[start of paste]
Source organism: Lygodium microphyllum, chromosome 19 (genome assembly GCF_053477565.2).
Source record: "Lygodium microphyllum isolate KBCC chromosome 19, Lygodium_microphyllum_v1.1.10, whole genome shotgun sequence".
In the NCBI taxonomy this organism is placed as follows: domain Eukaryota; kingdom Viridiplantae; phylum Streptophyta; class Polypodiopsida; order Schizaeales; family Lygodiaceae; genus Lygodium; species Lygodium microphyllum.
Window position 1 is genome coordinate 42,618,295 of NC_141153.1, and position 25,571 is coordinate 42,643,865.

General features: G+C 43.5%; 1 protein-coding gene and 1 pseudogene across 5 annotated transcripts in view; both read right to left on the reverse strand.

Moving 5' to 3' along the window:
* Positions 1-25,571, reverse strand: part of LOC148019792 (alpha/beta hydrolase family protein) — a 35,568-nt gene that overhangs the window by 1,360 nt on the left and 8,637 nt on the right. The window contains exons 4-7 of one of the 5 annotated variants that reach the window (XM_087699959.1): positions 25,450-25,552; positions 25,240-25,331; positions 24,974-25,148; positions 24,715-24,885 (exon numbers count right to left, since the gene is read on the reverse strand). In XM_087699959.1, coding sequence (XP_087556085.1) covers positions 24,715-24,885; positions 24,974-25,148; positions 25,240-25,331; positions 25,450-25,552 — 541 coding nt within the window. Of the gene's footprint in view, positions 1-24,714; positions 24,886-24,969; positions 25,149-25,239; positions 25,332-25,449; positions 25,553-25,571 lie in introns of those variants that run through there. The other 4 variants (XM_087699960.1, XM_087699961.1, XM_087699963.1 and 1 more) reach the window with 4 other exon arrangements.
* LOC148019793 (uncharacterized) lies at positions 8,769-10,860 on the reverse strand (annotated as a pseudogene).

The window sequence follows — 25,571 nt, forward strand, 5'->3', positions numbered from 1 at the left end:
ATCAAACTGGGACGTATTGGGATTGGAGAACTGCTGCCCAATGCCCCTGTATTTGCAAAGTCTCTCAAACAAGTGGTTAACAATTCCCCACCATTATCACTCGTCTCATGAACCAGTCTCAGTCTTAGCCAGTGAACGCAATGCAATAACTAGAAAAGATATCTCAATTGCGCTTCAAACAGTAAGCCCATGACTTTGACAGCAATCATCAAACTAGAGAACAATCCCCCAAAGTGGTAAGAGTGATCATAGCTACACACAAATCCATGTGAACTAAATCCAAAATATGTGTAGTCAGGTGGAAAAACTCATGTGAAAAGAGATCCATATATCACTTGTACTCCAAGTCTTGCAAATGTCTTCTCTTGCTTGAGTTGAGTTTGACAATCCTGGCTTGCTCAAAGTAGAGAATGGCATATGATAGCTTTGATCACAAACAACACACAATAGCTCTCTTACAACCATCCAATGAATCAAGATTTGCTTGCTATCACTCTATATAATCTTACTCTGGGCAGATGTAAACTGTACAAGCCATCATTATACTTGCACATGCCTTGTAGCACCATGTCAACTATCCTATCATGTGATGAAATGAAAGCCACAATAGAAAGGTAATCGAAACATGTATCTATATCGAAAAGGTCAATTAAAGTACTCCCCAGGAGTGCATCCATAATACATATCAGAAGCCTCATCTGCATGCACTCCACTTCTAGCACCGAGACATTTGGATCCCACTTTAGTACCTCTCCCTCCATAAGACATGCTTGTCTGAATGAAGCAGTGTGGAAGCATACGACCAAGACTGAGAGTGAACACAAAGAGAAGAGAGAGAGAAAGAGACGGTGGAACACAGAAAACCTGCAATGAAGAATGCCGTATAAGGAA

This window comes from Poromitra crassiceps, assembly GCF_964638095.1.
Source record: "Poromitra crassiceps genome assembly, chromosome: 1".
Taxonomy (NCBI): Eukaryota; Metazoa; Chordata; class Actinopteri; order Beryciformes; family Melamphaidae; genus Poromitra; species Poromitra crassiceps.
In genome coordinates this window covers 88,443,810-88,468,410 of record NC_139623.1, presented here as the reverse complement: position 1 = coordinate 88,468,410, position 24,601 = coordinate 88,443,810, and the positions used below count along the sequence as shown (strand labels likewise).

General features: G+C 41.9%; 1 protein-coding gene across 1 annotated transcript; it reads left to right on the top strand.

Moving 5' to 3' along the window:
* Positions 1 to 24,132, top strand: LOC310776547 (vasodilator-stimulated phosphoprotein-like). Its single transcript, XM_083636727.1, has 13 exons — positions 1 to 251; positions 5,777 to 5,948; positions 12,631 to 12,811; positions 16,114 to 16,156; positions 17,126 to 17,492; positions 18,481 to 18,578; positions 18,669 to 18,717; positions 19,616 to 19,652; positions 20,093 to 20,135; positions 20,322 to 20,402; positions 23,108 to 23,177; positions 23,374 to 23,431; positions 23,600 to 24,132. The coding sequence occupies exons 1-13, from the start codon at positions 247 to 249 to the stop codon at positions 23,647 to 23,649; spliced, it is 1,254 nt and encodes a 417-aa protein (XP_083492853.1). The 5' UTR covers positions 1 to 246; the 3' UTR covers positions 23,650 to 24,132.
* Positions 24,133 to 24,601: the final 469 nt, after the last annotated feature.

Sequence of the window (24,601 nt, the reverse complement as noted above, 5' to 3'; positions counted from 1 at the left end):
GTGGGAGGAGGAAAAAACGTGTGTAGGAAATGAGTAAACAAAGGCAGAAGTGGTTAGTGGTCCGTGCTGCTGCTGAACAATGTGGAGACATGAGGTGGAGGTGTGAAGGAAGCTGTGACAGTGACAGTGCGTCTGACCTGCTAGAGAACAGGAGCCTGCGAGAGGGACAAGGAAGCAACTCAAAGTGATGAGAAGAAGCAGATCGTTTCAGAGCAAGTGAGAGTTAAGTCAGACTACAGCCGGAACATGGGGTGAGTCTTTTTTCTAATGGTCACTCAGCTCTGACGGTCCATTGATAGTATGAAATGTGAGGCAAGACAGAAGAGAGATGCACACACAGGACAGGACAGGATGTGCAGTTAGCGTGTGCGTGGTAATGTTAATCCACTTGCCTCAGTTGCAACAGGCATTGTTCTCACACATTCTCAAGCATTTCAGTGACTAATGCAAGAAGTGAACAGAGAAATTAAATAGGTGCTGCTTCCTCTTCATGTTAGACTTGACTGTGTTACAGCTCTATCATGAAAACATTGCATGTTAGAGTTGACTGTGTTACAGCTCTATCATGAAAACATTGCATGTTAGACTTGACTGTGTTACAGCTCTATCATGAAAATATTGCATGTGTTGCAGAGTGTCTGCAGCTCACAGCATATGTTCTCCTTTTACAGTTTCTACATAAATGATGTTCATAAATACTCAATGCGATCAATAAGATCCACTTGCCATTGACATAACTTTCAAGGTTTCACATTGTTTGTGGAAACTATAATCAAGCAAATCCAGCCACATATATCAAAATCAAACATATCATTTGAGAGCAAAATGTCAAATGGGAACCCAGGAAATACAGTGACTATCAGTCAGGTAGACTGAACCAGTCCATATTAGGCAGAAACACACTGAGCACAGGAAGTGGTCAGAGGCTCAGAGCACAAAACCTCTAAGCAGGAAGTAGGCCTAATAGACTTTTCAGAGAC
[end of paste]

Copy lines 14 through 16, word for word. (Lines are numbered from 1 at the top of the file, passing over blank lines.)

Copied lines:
In genome coordinates this window covers 88,443,810-88,468,410 of record NC_139623.1, presented here as the reverse complement: position 1 = coordinate 88,468,410, position 24,601 = coordinate 88,443,810, and the positions used below count along the sequence as shown (strand labels likewise).

General features: G+C 41.9%; 1 protein-coding gene across 1 annotated transcript; it reads left to right on the top strand.

Moving 5' to 3' along the window: